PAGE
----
The United States Special Operations Command or USSOCOM or just SOCOM is looking to buy a whole bunch of AKs and more. What’s really interesting is that they’re asking American companies to step forward with U.S.-made versions of these guns, opening the door to domestic production of the iconic Dragunov SVD.
While SOCOM is also considering foreign manufacturers in friendly foreign countries, this market research request is to price out American 7.62x39mm AKs, RPDs and RPKs, along with 7.62x54mmR designated marksman’s rifes–not limited to SVDs but also PSL-type rifles and even Mosin M91-type rifle–along with some heavier hardware including 12.7mm and 14.5mm machine guns.
“The U.S. Government is performing Market Research to identify responsible sources within the national technology and industrial base who have the skills, experience, and knowledge required to successfully produce non-standard weapons,” explains the official Sources Sought request.
These guns will be used by SOCOM to train and equip friendly forces in conflict zones where these types of guns are common. Exactly which forces the military has in mind for these guns has not been disclosed. The U.S. has supplied security forces in Afghanistan and Iraq and Kurdish forces across the Middle East.
Supplying fighters with “non-standard weapons” as opposed to those commonly used by our military makes sense as they can be simpler to use and maintain and these forces already have a familiarity with them. Most importantly, these guns make more sense logistically, using easier-to-find and inexpensive local ammunition.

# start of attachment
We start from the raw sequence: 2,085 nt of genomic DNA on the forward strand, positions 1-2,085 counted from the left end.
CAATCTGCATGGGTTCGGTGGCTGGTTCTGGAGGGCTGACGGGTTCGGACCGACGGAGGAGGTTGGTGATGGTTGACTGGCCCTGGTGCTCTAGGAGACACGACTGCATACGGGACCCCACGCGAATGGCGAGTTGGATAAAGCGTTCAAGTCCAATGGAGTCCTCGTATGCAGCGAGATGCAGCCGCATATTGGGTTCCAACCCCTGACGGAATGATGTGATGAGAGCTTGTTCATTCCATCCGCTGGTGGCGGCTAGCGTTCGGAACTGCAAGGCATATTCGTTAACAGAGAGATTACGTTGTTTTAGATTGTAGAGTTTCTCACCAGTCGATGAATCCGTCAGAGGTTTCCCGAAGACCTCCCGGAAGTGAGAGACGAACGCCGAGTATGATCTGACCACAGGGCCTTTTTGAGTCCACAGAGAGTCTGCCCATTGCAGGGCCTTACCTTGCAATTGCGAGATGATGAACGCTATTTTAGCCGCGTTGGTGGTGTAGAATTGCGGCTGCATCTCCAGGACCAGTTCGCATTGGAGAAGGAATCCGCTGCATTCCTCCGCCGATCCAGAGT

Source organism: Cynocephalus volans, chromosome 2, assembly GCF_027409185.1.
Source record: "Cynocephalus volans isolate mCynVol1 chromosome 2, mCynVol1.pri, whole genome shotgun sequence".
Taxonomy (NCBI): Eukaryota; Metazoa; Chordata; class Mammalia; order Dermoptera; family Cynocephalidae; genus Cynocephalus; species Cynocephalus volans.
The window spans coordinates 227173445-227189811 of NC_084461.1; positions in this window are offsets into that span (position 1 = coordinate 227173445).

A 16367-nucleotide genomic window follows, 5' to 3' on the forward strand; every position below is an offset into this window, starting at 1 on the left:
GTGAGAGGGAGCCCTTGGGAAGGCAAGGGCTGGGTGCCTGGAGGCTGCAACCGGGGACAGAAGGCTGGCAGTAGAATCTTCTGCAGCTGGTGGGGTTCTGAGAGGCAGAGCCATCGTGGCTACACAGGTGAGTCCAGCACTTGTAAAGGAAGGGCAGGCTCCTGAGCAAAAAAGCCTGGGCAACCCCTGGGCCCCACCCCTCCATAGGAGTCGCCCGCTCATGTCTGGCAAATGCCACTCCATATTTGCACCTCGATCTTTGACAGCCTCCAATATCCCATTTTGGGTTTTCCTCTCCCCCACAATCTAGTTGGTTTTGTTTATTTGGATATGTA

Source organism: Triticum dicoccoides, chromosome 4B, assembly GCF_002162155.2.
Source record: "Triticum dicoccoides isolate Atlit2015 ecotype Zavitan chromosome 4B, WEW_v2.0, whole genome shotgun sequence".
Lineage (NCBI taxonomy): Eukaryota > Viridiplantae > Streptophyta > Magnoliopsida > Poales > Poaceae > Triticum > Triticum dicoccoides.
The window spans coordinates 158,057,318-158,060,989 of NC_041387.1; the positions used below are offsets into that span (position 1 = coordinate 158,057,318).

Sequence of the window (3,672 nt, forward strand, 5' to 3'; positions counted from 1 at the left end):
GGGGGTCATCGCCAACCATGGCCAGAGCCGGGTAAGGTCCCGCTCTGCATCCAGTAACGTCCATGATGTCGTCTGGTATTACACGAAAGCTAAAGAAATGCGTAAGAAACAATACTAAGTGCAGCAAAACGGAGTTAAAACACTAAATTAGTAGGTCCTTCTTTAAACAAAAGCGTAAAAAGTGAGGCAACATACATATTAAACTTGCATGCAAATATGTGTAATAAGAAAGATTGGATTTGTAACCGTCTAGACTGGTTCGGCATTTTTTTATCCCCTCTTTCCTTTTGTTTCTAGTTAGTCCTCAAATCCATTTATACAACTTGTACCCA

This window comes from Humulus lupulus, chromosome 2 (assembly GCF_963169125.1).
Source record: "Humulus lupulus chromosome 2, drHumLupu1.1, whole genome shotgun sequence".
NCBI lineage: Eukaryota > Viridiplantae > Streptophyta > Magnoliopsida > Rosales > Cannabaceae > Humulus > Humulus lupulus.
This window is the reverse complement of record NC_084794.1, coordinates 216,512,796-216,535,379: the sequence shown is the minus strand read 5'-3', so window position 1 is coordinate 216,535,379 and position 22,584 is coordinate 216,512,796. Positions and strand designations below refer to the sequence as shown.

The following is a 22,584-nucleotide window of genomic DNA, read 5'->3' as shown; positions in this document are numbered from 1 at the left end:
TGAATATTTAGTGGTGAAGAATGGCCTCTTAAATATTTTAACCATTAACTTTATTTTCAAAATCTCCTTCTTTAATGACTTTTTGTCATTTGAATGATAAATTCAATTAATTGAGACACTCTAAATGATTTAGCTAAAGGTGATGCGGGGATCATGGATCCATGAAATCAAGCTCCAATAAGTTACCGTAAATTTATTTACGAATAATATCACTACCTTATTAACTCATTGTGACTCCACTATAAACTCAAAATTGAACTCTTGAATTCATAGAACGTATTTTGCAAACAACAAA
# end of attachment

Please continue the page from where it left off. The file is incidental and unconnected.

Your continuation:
The idea is to supply these fighters while putting tax dollars straight back into the U.S. economy. Speaking to the Tampa Bay Times, SOCOM spokesman Lt. Cmdr. Matt Allen said “a U.S.-based source would be a good use of taxpayer funds, while also delivering the weapons our partners not only need to fight extremists, but also the ones they know how to use, know how to fix and have the supplies in their regions to maintain.”
While the idea of building AKs and other “non-standard weapons” domestically supports American interests at home and overseas at the same time, there is one major hurdle U.S.-based builders will have to deal with: cost. Foreign manufacturers can realistically supply these guns to-spec for much less than what they cost to make in America.
Foreign small arms manufacturers have the machinery, expertise and inexpensive labor to make AKs and the other weapons sought at more than competitive prices. “The factories around the world set up to do that are doing it with dirt-cheap labor,” said Mark Surbu, founder and president of Serbu Arms. “I don’t know how to compete here. I am surprised they are trying to do that. It doesn’t make sense.”
American manufacturers have one advantage, their ability to meet production demands. It may seem counter-intuitive, but as tensions increase in the Middle East, manufacturers in friendly nations are already at or near their production capacity. Manufacturers in Bulgaria, Romania and Poland have suspended or limited commercial production in order to meet demand for military and security forces.
It seems unlikely for the military to turn to Russian or Chinese manufacturers to produce these weapons as the U.S. has sanctions in place against both country’s arms industries, and it would be no small conflict of interest. Finding a manufacturer at home, while more expensive, could still be a better option at this time.